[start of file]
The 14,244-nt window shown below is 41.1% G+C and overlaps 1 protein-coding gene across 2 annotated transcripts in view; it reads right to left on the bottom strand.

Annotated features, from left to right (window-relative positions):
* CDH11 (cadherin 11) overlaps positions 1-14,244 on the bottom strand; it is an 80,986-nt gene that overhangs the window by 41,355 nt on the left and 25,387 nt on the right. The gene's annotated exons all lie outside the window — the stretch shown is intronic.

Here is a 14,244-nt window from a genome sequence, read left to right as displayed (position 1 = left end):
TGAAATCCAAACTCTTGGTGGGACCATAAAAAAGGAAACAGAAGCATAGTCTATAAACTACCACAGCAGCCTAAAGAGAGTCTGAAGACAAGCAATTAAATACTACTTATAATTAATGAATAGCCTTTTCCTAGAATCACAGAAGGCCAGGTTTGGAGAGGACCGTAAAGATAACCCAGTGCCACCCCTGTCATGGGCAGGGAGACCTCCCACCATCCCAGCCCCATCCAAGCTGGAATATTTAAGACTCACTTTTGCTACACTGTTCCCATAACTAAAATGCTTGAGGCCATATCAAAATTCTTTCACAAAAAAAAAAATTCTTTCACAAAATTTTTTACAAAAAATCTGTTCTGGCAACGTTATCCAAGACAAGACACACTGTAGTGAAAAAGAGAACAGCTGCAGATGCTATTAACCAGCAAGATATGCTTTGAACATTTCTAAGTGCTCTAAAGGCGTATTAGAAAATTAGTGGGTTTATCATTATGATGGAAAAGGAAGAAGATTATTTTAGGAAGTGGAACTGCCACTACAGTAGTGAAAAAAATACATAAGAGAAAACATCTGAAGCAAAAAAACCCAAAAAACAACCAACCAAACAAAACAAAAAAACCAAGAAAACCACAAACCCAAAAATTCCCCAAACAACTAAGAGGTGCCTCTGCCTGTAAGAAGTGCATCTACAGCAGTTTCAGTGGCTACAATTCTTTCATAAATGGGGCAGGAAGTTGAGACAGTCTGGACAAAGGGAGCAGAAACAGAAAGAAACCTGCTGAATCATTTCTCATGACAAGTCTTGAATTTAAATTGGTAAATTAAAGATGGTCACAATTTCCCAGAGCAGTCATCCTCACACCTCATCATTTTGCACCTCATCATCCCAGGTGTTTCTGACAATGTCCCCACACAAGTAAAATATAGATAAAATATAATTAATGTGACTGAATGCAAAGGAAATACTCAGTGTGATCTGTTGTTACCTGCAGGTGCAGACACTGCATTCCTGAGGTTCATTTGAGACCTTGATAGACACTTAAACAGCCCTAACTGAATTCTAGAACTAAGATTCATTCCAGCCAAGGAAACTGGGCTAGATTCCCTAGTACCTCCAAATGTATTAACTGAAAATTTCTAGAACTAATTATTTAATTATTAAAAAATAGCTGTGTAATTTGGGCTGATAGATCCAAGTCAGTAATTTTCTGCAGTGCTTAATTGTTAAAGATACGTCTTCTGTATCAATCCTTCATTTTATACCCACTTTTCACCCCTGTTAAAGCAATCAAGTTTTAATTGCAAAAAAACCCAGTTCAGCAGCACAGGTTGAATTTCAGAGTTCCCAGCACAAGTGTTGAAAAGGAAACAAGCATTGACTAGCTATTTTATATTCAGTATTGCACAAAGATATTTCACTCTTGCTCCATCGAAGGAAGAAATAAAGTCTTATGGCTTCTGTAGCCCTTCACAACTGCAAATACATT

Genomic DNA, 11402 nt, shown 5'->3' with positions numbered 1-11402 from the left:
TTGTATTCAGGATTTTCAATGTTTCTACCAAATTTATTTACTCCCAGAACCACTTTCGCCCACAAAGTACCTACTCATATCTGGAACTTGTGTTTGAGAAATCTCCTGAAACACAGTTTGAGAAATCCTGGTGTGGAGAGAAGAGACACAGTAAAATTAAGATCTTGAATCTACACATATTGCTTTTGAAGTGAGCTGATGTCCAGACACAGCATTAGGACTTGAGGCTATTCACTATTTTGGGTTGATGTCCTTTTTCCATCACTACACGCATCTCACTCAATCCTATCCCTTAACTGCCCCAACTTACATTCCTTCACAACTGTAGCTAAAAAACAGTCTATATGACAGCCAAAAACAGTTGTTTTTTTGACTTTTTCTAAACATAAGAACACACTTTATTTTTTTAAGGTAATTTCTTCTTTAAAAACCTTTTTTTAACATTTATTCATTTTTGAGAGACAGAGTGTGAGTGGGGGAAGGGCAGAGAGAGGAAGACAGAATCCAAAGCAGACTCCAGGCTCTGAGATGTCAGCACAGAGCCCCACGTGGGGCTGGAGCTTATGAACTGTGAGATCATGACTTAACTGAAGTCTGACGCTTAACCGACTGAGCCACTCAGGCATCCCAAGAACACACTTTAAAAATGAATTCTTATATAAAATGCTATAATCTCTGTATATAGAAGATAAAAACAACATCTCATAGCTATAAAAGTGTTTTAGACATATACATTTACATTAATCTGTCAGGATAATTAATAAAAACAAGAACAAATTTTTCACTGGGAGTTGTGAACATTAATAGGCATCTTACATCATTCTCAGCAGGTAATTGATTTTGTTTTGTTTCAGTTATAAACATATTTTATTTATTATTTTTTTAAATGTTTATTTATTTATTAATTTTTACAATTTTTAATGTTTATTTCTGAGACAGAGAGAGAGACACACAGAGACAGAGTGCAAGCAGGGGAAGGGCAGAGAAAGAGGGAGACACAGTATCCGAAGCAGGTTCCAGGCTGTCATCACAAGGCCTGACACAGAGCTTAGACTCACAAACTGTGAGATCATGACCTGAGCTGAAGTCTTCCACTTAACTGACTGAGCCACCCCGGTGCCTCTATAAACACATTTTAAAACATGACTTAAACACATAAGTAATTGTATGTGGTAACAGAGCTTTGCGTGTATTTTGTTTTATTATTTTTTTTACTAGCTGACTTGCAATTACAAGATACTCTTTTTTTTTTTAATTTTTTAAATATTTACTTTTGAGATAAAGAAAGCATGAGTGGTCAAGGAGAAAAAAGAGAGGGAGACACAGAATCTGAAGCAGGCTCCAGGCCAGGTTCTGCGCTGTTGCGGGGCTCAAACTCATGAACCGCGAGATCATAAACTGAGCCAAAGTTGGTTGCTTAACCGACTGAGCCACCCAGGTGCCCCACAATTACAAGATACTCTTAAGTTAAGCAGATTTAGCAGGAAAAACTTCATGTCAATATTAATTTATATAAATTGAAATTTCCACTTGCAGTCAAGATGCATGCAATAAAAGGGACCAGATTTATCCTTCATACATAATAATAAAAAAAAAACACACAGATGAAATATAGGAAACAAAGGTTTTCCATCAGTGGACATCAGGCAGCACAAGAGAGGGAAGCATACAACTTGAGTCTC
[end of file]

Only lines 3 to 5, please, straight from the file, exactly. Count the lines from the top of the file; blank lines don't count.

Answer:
* CDH11 (cadherin 11) overlaps positions 1-14,244 on the bottom strand; it is an 80,986-nt gene that overhangs the window by 41,355 nt on the left and 25,387 nt on the right. The gene's annotated exons all lie outside the window — the stretch shown is intronic.

Here is a 14,244-nt window from a genome sequence, read left to right as displayed (position 1 = left end):
TGAAATCCAAACTCTTGGTGGGACCATAAAAAAGGAAACAGAAGCATAGTCTATAAACTACCACAGCAGCCTAAAGAGAGTCTGAAGACAAGCAATTAAATACTACTTATAATTAATGAATAGCCTTTTCCTAGAATCACAGAAGGCCAGGTTTGGAGAGGACCGTAAAGATAACCCAGTGCCACCCCTGTCATGGGCAGGGAGACCTCCCACCATCCCAGCCCCATCCAAGCTGGAATATTTAAGACTCACTTTTGCTACACTGTTCCCATAACTAAAATGCTTGAGGCCATATCAAAATTCTTTCACAAAAAAAAAAATTCTTTCACAAAATTTTTTACAAAAAATCTGTTCTGGCAACGTTATCCAAGACAAGACACACTGTAGTGAAAAAGAGAACAGCTGCAGATGCTATTAACCAGCAAGATATGCTTTGAACATTTCTAAGTGCTCTAAAGGCGTATTAGAAAATTAGTGGGTTTATCATTATGATGGAAAAGGAAGAAGATTATTTTAGGAAGTGGAACTGCCACTACAGTAGTGAAAAAAATACATAAGAGAAAACATCTGAAGCAAAAAAACCCAAAAAACAACCAACCAAACAAAACAAAAAAACCAAGAAAACCACAAACCCAAAAATTCCCCAAACAACTAAGAGGTGCCTCTGCCTGTAAGAAGTGCATCTACAGCAGTTTCAGTGGCTACAATTCTTTCATAAATGGGGCAGGAAGTTGAGACAGTCTGGACAAAGGGAGCAGAAACAGAAAGAAACCTGCTGAATCATTTCTCATGACAAGTCTTGAATTTAAATTGGTAAATTAAAGATGGTCACAATTTCCCAGAGCAGTCATCCTCACACCTCATCATTTTGCACCTCATCATCCCAGGTGTTTCTGACAATGTCCCCACACAAGTAAAATATAGATAAAATATAATTAATGTGACTGAATGCAAAGGAAATACTCAGTGTGATCTGTTGTTACCTGCAGGTGCAGACACTGCATTCCTGAGGTTCATTTGAGACCTTGATAGACACTTAAACAGCCCTAACTGAATTCTAGAACTAAGATTCATTCCAGCCAAGGAAACTGGGCTAGATTCCCTAGTACCTCCAAATGTATTAACTGAAAATTTCTAGAACTAATTATTTAATTATTAAAAAATAGCTGTGTAATTTGGGCTGATAGATCCAAGTCAGTAATTTTCTGCAGTGCTTAATTGTTAAAGATACGTCTTCTGTATCAATCCTTCATTTTATACCCACTTTTCACCCCTGTTAAAGCAATCAAGTTTTAATTGCAAAAAAACCCAGTTCAGCAGCACAGGTTGAATTTCAGAGTTCCCAGCACAAGTGTTGAAAAGGAAACAAGCATTGACTAGCTATTTTATATTCAGTATTGCACAAAGATATTTCACTCTTGCTCCATCGAAGGAAGAAATAAAGTCTTATGGCTTCTGTAGCCCTTCACAACTGCAAATACATT